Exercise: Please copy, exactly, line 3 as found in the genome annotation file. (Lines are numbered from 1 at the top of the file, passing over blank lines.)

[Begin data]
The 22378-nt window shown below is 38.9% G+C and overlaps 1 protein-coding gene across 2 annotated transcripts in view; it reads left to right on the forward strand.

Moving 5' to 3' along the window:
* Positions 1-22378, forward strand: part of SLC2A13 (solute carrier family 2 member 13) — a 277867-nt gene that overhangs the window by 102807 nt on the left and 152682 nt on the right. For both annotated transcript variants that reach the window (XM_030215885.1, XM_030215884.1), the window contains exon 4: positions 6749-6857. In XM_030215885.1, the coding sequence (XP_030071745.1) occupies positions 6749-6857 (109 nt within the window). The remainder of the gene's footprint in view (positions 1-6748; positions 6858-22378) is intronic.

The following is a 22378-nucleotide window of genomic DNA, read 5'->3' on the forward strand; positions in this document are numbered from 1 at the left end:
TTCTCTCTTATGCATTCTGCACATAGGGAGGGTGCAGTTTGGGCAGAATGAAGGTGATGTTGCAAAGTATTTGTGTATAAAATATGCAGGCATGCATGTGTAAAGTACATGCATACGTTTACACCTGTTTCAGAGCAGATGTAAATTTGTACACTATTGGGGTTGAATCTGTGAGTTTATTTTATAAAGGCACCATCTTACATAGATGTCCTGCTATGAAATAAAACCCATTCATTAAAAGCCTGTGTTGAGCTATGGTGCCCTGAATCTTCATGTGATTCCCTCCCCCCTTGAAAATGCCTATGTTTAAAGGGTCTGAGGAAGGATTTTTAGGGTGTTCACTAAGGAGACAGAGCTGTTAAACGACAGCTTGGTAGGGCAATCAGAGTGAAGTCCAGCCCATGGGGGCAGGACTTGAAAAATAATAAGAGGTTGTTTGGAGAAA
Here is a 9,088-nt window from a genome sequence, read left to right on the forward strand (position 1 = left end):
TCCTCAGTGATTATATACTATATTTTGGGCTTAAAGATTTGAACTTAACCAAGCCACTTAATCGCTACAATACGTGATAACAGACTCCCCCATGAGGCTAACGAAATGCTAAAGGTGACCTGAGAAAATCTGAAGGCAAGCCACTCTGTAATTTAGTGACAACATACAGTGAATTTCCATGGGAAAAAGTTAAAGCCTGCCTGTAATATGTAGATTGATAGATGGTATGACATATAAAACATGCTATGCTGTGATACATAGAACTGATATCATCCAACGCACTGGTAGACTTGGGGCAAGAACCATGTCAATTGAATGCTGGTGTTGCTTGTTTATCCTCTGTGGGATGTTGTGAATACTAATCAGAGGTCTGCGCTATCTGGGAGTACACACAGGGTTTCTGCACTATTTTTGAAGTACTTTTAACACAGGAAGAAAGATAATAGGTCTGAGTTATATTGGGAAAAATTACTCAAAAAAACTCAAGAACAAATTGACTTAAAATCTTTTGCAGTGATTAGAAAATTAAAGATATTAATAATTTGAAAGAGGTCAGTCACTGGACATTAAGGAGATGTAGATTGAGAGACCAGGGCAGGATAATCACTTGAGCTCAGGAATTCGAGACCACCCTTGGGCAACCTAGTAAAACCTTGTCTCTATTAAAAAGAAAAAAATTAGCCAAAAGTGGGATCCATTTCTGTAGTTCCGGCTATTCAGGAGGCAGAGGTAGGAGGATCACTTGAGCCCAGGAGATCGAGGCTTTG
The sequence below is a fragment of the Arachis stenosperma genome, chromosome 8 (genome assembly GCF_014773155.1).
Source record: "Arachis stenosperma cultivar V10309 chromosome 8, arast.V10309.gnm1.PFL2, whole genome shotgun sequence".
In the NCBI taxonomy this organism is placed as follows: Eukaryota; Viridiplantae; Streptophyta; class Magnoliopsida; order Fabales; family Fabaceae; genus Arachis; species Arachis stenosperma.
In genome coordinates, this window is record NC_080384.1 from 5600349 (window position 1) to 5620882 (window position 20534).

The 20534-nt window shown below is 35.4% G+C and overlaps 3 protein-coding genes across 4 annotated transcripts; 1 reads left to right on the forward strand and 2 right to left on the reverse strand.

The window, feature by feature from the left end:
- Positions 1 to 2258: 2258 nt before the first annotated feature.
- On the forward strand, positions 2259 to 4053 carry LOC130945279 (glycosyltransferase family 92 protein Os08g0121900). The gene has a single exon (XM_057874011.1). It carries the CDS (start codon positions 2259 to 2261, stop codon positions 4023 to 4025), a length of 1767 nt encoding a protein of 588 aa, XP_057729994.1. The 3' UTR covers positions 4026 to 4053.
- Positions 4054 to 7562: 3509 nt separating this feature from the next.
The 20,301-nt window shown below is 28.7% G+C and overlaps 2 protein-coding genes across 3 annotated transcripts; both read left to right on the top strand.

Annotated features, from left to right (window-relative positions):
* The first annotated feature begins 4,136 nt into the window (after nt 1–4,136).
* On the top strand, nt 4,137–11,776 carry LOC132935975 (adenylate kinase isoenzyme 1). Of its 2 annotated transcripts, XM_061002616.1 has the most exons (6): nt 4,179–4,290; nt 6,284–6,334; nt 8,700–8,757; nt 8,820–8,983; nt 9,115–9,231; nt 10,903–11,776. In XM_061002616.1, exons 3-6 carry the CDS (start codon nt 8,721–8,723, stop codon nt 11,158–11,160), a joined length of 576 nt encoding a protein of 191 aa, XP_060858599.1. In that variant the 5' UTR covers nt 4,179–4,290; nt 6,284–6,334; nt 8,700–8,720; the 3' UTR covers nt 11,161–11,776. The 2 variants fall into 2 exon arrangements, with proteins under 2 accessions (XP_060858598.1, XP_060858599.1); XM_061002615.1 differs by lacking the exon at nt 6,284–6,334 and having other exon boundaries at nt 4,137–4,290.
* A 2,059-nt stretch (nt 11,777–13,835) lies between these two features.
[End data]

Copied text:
* Positions 1-22378, forward strand: part of SLC2A13 (solute carrier family 2 member 13) — a 277867-nt gene that overhangs the window by 102807 nt on the left and 152682 nt on the right. For both annotated transcript variants that reach the window (XM_030215885.1, XM_030215884.1), the window contains exon 4: positions 6749-6857. In XM_030215885.1, the coding sequence (XP_030071745.1) occupies positions 6749-6857 (109 nt within the window). The remainder of the gene's footprint in view (positions 1-6748; positions 6858-22378) is intronic.